What do rabbits need to survive?
Rabbits are very resilient creatures and if you leave a few of them alone on a desert island for a while, you will have hundreds of them hopping all over that pristine beach in no time. To survive rabbits really only need a few basic things: food, lots of clean water, shelter from the elements (especially sun and heat) and protection from predators (whether that’s a place to hide or a cage in your backyard.)
Feeding your meat rabbits is definitely the most expensive part of raising them but you’ll still get more bang for your buck than you would if you were raising other animals for meat. What you put into your rabbit will be directly reflected in what you get out. Quality, not quantity, is the key.
Rabbits are vegetarians but a large portion of the meat rabbit’s diet needs to be proteins and amino acids. However you try to combine them, there’s no way that a meat rabbit could ever get the protein needed to produce it’s fullest capacity and be in top health by getting these amino acids from salads alone.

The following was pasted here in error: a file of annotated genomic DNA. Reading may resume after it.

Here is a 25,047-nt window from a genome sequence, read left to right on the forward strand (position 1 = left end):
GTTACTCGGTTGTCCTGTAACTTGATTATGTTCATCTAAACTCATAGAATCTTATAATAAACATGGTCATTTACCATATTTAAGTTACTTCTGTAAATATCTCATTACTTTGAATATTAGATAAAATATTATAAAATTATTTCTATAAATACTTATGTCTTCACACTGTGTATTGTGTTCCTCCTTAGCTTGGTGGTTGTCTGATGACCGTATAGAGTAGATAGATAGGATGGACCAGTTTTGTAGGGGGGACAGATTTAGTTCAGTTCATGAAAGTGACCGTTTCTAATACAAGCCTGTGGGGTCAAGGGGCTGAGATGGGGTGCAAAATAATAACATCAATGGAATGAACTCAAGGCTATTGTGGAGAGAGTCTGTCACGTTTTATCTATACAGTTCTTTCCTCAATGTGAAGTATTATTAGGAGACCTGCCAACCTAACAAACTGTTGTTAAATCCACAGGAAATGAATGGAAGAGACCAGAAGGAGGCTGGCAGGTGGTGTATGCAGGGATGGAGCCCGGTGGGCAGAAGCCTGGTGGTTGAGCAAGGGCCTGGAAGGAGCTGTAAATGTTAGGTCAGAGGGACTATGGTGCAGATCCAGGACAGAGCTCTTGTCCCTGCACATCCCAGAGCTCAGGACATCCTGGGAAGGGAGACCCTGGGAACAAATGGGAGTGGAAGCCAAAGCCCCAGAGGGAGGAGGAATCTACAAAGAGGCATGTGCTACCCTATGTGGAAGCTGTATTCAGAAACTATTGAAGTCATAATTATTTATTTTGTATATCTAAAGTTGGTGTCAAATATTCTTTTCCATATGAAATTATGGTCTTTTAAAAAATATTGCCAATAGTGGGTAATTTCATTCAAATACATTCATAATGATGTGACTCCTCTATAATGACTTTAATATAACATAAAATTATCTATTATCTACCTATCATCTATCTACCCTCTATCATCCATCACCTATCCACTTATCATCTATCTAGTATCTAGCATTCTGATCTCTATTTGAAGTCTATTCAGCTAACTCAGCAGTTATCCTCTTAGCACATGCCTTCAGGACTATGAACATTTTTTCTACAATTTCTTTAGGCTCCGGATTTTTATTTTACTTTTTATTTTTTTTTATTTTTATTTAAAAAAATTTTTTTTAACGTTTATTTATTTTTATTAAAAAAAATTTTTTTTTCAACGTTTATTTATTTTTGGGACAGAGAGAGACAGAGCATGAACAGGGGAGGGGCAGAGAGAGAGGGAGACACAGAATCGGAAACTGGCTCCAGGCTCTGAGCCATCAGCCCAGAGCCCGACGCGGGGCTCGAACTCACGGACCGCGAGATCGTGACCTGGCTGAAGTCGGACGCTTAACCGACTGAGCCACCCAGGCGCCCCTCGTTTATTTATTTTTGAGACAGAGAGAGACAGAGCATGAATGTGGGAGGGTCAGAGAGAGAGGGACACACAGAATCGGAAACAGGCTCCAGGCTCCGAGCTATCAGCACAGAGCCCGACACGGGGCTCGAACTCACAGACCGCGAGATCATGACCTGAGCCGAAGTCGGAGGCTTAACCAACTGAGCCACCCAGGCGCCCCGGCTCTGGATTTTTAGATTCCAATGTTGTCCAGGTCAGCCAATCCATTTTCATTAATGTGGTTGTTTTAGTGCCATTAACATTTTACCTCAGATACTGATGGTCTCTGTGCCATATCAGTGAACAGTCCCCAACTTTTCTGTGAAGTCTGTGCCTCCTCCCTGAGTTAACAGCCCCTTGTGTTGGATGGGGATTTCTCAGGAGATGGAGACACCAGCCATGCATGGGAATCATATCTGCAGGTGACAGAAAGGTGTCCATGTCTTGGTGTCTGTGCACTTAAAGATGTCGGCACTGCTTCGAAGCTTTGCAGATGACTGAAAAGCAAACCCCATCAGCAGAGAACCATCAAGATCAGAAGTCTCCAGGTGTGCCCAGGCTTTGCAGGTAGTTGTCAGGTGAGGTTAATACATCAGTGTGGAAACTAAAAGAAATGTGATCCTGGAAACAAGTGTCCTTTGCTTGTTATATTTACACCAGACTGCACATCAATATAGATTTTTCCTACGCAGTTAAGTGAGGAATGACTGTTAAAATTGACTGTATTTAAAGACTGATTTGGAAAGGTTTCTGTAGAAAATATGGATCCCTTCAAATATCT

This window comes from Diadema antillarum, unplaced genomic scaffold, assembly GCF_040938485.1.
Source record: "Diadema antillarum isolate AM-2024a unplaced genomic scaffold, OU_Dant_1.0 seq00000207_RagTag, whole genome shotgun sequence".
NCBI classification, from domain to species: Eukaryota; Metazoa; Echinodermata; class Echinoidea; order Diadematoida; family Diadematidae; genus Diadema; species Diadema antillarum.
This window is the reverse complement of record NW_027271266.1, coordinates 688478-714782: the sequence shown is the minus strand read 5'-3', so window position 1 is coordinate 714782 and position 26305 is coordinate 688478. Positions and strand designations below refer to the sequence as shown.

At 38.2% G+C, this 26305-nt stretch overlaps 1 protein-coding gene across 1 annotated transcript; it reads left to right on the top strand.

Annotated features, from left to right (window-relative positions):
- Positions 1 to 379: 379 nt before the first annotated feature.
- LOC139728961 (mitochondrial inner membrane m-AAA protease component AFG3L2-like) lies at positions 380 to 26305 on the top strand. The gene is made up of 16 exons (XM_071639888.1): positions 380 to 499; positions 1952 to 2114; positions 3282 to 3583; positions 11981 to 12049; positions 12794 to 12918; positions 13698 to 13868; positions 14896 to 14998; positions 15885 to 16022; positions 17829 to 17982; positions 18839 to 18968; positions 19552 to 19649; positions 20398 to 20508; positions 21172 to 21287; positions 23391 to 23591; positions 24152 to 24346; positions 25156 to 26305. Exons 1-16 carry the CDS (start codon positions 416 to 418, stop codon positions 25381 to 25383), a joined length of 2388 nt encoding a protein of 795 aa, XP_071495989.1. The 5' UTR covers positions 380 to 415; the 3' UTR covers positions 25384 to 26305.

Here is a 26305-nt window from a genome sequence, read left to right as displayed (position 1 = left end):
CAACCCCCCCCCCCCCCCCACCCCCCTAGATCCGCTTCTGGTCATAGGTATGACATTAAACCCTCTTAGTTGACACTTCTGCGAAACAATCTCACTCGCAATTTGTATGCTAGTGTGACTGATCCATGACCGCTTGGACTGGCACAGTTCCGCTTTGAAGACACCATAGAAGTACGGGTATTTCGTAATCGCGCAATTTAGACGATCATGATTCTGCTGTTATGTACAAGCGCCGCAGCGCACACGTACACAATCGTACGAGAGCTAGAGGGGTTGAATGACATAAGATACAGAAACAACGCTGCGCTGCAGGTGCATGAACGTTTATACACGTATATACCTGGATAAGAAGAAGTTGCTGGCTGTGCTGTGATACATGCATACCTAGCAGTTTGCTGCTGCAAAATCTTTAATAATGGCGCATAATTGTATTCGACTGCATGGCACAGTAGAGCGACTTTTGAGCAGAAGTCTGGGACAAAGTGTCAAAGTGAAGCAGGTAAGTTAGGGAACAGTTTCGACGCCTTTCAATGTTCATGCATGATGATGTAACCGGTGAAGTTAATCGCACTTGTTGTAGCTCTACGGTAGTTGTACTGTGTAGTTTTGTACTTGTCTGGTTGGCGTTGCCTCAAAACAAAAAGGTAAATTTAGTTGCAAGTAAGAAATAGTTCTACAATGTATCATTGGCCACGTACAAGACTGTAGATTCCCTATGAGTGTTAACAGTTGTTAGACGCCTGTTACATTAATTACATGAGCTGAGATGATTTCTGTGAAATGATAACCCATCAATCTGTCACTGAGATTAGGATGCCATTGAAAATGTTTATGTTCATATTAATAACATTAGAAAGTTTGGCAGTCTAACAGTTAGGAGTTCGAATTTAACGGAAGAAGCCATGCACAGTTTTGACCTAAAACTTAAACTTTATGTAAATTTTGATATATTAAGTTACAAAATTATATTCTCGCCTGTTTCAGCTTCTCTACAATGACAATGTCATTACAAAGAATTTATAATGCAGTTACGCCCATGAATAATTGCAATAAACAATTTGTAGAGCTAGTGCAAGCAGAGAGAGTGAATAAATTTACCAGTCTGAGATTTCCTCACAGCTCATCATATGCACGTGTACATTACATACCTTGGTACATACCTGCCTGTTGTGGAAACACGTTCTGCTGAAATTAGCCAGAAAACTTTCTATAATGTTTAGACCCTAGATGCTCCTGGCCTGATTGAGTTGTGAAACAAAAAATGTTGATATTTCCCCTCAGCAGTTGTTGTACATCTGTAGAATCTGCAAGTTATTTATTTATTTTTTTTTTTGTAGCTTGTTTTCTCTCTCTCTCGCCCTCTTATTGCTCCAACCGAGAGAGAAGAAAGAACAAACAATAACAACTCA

If you’re not focusing on the goal of high production, rabbits can easily survive on grains, vegetables, lawn clippings, or garden and table scraps. Give them the tops of carrots, salad hearts that aren’t used in the salad itself, pumpkins and more. Subscribe to the Meat Rabbit News mailing list on the side of this page to get a whole list of fruits, vegetables, herbs, tree cuttings, leaves and flowers which are safe to feed rabbits for free.
During the Great Depression and in some third world countries, people still raise rabbits on a diet of scraps and grains alone. The rabbits continue to produce and grow just fine, but their litters are smaller and grow more slowly. Not optimal if you’re raising meat rabbits. The rabbits may also lack protein, salt and other nutrients that they normally consume from feed pellets. Using a good store-bought feed pellet just simplifies your feeding routine and keeps you from spending a lot of time mixing together your own feed. An over- or underweight doe is more susceptible to disease and may have trouble breeding and kindling.